According to the New York Times, the U.S. Department of Labor is investigating meat companies Tyson Foods and Perdue Farms over allegations that migrant children were used to clean slaughterhouses.

The investigation was launched after The New York Times Magazine reported that migrant children worked night shifts for contractors at the companies’ factories on Virginia’s Eastern Shore. Children, some as young as 13, were hired by contractors to clean blood, grease and feathers from industrial machinery.

The Times’ investigation focused on Marcos Cox, a 14-year-old who worked the night shift at a Perdue slaughterhouse in Virginia. The then-eighth-grader’s arm was mangled by a conveyor belt last year while he was disinfecting a cutting area.

Representatives for Perdue and Tyson told the Times that the companies were not trying to evade responsibility and would cooperate with the investigation. Both companies said they were unaware that children were working at their facilities in Virginia.

Tyson added that the company employs cleaners directly at 40% of its slaughterhouses and plans to rely less on contractors for cleaning work in the future.

“We recognize the systemic nature of this problem and welcome any role we can play in a solution,” Andrea Staub, a spokeswoman for Perdue, said in a statement to The Times. Staub added that it had hired an outside auditor to propose new guidelines.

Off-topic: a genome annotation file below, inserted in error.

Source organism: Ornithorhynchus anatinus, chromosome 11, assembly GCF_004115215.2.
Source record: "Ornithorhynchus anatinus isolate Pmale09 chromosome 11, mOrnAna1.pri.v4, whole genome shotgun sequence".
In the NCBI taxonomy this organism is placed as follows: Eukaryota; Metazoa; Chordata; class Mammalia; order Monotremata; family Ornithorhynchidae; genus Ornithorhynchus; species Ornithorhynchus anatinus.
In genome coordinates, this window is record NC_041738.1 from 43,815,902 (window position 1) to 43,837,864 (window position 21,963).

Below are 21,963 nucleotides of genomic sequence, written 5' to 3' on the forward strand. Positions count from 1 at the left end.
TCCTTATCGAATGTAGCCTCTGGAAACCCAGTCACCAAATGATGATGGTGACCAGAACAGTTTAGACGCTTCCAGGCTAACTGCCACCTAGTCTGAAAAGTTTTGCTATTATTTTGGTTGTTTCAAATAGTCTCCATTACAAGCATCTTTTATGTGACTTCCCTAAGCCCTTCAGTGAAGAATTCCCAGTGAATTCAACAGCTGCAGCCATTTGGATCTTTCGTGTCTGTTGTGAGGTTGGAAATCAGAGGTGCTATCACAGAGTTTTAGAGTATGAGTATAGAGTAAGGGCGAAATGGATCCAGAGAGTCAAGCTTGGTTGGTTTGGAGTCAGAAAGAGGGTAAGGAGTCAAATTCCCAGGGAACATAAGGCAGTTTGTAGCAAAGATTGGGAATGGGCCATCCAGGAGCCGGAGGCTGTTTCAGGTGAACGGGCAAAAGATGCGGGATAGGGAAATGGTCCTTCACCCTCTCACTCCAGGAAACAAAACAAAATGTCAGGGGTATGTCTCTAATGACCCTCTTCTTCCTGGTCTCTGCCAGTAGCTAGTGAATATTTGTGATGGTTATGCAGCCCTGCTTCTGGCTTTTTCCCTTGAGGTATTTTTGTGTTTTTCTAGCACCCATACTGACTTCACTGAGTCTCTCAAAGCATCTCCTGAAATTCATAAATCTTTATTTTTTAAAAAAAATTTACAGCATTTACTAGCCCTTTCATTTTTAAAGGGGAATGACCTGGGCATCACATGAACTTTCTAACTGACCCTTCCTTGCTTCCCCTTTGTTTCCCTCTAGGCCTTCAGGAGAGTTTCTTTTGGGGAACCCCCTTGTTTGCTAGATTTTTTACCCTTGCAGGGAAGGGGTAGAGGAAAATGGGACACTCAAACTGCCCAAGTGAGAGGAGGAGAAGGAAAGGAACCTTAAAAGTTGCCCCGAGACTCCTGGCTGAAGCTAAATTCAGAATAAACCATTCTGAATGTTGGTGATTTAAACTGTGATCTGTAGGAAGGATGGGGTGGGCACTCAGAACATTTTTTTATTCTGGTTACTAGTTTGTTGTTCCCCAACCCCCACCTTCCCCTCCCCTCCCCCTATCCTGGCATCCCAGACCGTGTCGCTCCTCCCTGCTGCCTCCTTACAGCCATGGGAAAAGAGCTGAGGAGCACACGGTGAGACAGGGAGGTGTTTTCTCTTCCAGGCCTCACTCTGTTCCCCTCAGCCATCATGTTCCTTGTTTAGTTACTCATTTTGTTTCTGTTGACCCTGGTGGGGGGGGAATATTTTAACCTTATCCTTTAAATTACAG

Children as young as 13 were reportedly hired by contractors to clean blood, grease and feathers from industrial machinery at Tyson Farms and Perdue Foods facilities.PhotoStock-Israel/Getty Images

In April, the Biden administration sent letters to meat companies urging them to investigate whether child labor is used anywhere in their supply chains and to adopt better standards to protect against illegal child labor.

“We are well past the day when brands can say they don’t know there is child labor in their supply chain,” Seema Nanda, the Labor Department’s general counsel, told The Times on Saturday. “The intent is to ensure that those further up the supply chain hold their subcontractors and staffing agencies accountable.”

According to The Times, the Labor Department also opened investigations into Fayette Industrial and QSI, the contractors that perform cleanup shifts for Purdue and Tyson, respectively. The contractors told the Times they were unaware of the Labor Department investigation and had policies against the use of child labor.

Tyson told the Times that it planned to end its relationship with QSI at several plants, while Perdue said it may end its contract with Fayette.

The Agriculture Department, which regularly sends inspectors to slaughterhouses, told the Times that it would retrain its nearly 8,000 food inspectors to report illegal child labor to the Labor Department. The Times investigation found that food inspectors did not believe it was their duty to report child labor violations, even though they regularly observed minors working in Virginia factories.

“The use of illegal child labor – particularly requiring children to perform dangerous tasks – is inexcusable,” said Allan Rodriguez, spokesman for the Department of Agriculture.

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